He had just competed in the 2014 Dusi Canoe Marathon with Siseko Ntondini, overcoming enormous obstacles along the way. It was a perfect story for the NGO Heartlines which, like Participant Media, the American film production company founded in 2004 by Jeffrey Skoll, is dedicated to entertainment that inspires and compels social change.
Fellow canoeist Brad Fisher had alerted film makers Robbie Thorpe (producer of Vaya (2016), Tell Me Sweet Something (2015) and Material (2012)) and Craig Freimond (writer/director of Material (2012), Jozi (2010) and Gums & Noses (2004)) to the story, thinking initially it would make a good documentary, but Freimond and Robbie convinced him that it would be great material for a feature film.
According to Freimond, who wrote the screenplay together with Robbie Thorpe, “The film had a very strange genesis. My producer Robbie got a call from these canoeists, basically an older white guy and a younger black guy from very different circumstances, who got together to do the Dusi and had an amazing and pretty unusual experience. What was essentially Piers and Siseko’s story needed more external drama, and more character drama, so we took both of those characters and essentially moved them quite far from Piers and Siseko.”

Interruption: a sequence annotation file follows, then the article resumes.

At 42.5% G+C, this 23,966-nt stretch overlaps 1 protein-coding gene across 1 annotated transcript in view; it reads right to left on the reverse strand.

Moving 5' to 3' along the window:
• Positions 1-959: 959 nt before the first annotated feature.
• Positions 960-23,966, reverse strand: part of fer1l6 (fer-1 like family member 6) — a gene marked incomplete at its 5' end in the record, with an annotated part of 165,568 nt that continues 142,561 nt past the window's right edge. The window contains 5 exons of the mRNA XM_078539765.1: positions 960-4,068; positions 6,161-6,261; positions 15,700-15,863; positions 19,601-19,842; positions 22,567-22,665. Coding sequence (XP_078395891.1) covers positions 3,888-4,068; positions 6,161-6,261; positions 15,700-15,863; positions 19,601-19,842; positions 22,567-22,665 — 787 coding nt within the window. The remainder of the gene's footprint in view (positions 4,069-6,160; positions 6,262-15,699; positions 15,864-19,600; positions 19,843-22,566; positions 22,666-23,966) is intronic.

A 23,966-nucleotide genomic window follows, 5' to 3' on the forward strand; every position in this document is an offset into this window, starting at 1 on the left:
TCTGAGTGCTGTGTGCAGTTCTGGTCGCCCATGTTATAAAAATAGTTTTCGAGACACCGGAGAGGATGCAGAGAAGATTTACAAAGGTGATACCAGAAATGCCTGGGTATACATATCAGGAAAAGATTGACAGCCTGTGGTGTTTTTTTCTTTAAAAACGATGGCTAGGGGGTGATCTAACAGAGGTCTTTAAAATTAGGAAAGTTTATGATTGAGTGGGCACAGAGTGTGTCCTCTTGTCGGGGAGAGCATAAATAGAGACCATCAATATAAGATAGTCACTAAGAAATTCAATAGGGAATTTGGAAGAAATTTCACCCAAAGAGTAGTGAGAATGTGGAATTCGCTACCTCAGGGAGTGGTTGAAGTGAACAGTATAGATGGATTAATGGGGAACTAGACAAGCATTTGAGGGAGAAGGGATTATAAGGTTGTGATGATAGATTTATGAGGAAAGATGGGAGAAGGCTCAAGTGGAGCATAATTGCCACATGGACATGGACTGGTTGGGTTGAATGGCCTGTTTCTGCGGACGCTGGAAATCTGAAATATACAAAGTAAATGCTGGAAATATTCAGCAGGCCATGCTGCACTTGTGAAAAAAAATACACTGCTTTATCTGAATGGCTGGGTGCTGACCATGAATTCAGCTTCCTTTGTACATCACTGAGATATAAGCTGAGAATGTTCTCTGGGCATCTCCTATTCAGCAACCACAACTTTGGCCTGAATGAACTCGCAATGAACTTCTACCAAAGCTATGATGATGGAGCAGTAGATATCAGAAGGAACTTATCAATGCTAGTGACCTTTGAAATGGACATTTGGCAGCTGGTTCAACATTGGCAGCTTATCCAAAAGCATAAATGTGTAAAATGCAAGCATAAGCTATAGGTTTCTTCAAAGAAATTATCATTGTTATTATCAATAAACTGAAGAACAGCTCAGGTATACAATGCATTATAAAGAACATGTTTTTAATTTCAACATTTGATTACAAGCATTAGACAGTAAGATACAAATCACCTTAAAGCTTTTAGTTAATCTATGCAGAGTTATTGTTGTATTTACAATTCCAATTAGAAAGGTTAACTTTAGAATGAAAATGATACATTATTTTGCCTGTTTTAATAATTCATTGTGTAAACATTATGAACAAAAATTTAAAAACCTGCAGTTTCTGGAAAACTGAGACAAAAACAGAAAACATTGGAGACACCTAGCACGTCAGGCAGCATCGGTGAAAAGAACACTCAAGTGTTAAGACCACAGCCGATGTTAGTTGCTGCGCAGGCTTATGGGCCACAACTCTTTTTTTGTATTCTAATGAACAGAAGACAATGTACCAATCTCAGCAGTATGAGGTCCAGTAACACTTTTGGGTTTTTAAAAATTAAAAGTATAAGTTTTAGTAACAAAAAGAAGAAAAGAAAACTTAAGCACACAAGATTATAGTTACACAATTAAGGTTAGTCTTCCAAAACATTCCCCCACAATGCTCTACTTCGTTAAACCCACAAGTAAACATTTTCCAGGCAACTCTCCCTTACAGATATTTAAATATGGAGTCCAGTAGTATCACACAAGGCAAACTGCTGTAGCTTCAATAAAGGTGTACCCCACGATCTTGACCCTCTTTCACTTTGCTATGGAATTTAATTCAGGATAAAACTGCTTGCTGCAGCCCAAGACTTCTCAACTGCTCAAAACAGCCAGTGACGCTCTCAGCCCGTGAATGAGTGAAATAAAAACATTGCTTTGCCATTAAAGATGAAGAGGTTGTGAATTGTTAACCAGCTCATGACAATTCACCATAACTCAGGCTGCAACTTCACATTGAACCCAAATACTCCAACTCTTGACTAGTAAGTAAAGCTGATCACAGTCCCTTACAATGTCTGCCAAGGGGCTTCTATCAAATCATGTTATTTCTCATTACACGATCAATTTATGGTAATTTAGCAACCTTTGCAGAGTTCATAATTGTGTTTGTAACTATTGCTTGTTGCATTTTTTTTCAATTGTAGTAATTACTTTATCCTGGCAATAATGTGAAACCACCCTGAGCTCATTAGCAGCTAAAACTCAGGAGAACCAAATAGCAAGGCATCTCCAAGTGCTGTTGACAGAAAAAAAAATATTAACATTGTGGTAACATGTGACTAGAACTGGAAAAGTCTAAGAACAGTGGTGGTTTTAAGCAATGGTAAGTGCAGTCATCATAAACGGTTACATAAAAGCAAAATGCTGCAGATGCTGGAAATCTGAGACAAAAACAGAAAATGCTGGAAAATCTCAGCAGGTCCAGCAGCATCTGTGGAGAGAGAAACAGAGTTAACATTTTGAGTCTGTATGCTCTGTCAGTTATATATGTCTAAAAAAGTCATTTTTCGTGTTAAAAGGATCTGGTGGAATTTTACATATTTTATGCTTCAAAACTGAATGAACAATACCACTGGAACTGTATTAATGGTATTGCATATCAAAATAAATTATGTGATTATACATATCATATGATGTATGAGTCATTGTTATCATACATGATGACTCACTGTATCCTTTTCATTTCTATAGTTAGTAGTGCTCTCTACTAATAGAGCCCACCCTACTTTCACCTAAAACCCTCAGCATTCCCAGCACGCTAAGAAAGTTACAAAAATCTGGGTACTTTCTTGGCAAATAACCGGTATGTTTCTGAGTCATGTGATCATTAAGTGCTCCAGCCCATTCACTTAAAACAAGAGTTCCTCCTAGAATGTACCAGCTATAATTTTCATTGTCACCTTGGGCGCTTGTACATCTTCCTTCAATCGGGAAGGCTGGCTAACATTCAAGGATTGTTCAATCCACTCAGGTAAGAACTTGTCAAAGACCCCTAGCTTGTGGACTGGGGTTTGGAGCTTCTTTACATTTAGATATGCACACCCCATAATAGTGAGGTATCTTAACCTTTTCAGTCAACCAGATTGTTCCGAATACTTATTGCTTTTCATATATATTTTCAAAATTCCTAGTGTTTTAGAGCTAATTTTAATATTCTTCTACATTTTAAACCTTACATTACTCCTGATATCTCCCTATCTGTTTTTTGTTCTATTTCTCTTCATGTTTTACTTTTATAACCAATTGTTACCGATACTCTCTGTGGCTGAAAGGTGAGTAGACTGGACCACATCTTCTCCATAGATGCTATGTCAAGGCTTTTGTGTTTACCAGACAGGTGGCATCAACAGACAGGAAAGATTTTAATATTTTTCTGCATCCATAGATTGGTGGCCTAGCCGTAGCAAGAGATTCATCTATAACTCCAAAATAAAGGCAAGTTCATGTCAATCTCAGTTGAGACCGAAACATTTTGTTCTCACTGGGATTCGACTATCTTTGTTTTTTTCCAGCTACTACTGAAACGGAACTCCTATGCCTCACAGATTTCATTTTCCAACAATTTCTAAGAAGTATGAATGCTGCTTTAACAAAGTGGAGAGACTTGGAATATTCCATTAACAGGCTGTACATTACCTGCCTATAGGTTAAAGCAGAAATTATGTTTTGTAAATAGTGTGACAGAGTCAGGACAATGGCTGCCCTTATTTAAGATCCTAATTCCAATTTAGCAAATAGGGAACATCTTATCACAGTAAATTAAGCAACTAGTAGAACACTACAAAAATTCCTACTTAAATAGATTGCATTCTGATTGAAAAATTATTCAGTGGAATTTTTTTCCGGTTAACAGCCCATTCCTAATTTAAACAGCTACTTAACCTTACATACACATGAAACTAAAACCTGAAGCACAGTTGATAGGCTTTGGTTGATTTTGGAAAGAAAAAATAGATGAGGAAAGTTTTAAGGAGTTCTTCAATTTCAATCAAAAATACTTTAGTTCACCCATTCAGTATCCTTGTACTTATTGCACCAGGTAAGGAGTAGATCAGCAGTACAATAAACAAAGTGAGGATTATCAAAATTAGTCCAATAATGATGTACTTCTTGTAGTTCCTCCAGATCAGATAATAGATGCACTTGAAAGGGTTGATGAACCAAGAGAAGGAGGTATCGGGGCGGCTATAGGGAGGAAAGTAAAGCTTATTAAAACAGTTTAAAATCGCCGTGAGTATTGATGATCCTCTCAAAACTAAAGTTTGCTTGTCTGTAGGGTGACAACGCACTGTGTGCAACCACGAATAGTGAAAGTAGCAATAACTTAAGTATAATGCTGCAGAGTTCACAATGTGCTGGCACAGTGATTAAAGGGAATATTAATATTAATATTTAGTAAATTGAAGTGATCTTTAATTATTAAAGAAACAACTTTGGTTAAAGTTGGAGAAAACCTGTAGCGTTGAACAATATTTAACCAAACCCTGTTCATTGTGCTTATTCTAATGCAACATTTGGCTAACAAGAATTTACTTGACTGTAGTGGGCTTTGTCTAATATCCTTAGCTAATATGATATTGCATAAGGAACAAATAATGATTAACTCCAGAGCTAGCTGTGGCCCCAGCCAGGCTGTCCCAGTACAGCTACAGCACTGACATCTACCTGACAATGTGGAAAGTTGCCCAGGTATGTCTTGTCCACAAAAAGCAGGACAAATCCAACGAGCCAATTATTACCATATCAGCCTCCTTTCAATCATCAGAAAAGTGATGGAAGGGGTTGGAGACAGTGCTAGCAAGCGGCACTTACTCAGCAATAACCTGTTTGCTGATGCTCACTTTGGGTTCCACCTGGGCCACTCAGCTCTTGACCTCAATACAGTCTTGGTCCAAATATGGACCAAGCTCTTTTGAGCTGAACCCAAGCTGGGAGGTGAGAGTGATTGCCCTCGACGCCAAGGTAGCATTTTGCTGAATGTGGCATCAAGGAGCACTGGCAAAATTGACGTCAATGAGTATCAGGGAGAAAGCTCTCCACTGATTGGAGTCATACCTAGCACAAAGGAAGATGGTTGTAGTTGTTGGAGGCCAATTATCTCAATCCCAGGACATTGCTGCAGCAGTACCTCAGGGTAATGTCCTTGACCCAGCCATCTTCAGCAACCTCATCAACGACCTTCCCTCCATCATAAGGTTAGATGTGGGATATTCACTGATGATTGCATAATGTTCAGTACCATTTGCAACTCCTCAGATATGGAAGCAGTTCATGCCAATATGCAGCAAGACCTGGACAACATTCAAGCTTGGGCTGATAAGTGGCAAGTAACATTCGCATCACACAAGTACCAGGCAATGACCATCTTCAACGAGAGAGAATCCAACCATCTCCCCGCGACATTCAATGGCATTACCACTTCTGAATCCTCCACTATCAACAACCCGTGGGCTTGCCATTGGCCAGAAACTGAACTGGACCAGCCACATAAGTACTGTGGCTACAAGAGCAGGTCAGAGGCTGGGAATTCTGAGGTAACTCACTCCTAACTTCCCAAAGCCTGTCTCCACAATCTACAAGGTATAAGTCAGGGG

The story behind the Cruickshanks/Ntondini partnership was the creation of the Soweto Canoe and Recreation Club by members of the Dabulamanzi Canoe club, based in Emmarentia, a leafy suburb of northern Johannesburg.
In 2013, when going for his 10th gold medal in the Dusi, Cruickshanks had a disastrous race, breaking his canoe, but running the last 30 kilometers with his boat to the finish. Ntondini, then 19, had progressed through the ranks at the Development Club, and had come 11th in the same race, just missing his first gold medal. The following year’s competition would be a doubles race, and Ntondini asked Cruickshanks if they could do it together. They started training, but Ntondini developed a stress fracture in his leg which almost ruled them out. With the intervention of a zero gravity training machine, Ntondini was able to carry on training, and so they were able to start the race, but from right at the back of the batch. Over the three-day race they managed to make up 53 places, and come seventh, winning Piers his seventh, and Siseko his first gold medal.